- Hardcover: 336 pages
- Publisher: Wiley; 1 edition (February 1, 2007)
- Language: English
- ISBN-10: 0471739057
- ISBN-13: 978-0471739050
- Product Dimensions: 6.4 x 1.2 x 9.4 inches
- Shipping Weight: 1.4 pounds (View shipping rates and policies)
- Average Customer Review: 4.6 out of 5 stars See all reviews (96 customer reviews)
- Amazon Best Sellers Rank: #773,101 in Books (See Top 100 in Books)
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Alamo in the Ardennes: The Untold Story of the American Soldiers Who Made the Defense of Bastogne Possible 1st Edition
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From Publishers Weekly
The 101st Airborne's legendary defense of Bastogne during the Battle of the Bulge hinged on small groups of outnumbered American soldiers slowing the German advance, argues McManus in this spirited account of December 16–20, 1944, before the 101st arrived. By that time, Hitler knew that stopping the Russians was hopeless, but gambled that a crushing blow to the Allies might win a negotiated peace. His plan pivoted on the capture of Bastogne in two days, with German forces moving in fast before their advantage of surprise and local superiority in forces evaporated. Hitler believed American forces would crumble at the massive onslaught—and many units did flee or surrender. But McManus (The Americans at D-Day) makes an excellent case that victory came down to a dozen units battling against overwhelming odds until, after four days of brutal attrition, the remnants straggled into Bastogne to join the newly arrived 101st. Like all good niche military history, the book describes small unit actions in detail. Soldiers who ran away left few records, so almost everyone here fights bravely. By focusing on a less familiar period, McManus makes a modest but original contribution to the vast WWII literature. 20 b&w photos. (Mar.)
Copyright © Reed Business Information, a division of Reed Elsevier Inc. All rights reserved.
In World War II's Battle of the Bulge, the storied surrounding of American by German troops at Bastogne was preceded by a delaying action. Military historian McManus recounts this initial phase of the battle with graphic attention to the combat sustained by the American troops unfortunate enough to stand in the path of the main German offensive. Units such as the 110th Regiment (about 3,500 soldiers) were essentially destroyed, and McManus has diligently researched their surviving records to restore their significance in the larger history of the battle. He pulls the information together in relating, at a detail scale of individual soldiers and tanks, the fighting that accumulated into the punishment meted out to the 110th Regiment. Departing its trauma with the capture of its commanding colonel, McManus examines the ensuing course of the retreat--resistance on the perimeter of Bastogne by hastily assembled American forces. McManus' intent focus may finely tune his appeal, yet the Bulge at large is a perennially popular topic with the WWII readership. Gilbert Taylor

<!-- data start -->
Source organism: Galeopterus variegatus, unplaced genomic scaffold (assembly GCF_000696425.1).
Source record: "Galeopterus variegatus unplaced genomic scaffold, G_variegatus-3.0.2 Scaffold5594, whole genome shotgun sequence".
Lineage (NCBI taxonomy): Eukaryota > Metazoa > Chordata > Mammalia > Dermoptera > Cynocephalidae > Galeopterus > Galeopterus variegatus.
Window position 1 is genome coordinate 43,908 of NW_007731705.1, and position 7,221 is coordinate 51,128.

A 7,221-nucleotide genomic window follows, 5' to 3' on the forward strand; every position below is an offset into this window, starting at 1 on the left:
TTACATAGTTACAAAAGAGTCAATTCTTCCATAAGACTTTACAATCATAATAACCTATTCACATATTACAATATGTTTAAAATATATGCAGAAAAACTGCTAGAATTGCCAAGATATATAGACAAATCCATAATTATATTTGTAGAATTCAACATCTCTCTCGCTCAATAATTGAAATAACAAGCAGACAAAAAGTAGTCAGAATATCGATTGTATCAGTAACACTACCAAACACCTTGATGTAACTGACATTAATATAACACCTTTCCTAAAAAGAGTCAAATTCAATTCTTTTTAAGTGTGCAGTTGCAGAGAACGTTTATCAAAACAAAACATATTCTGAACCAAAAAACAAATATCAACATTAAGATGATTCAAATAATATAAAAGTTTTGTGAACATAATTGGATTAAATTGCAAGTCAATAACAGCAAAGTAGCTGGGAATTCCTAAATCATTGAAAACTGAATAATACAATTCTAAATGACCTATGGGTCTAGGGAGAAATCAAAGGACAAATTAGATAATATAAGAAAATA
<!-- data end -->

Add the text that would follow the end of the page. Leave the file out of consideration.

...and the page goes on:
Copyright © American Library Association. All rights reserved
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Top customer reviews
Facing overwhelming odds and often with orders to hold at all costs, the defenders sold their lives dear and bought time for the US 101st airborne division to arrive at Bastogne and set up a perimeter defense.
The lesson of this account is that in war, stubborn defense against impossible odds matters. If panic had been the rule rather than the exception, German forces would have got further, faster, and the whole battle would have unfolded along paths much happier for the Nazis and much more difficult for the Allies.
The book is making a contrarian case of sorts, since the general view seems to have been that the 28th infantry division lost and that its failure is nothing to be celebrated. Any author making a contrarian case has to be meticulous with details and documentation, and this author has achieved this. The price is that the reader may sometimes wish to skip ahead to see how it all ends.
My own opinion had always been more inclined to the author's view and I think he proved his case. Texans do not dismiss Travis, Bowie, and Crockett and their bunch as losers. When you face those kinds of odds, the end is never in doubt. What matters is the price you exact and the delay you impose. Both in San Antonio in 1836, and on the approaches to Bastogne in 1944, the defenders exceeded what rational military calculation would have predicted. Certainly the Germans found themselves way behind schedule in this sector by the time they finally came up to Bastogne.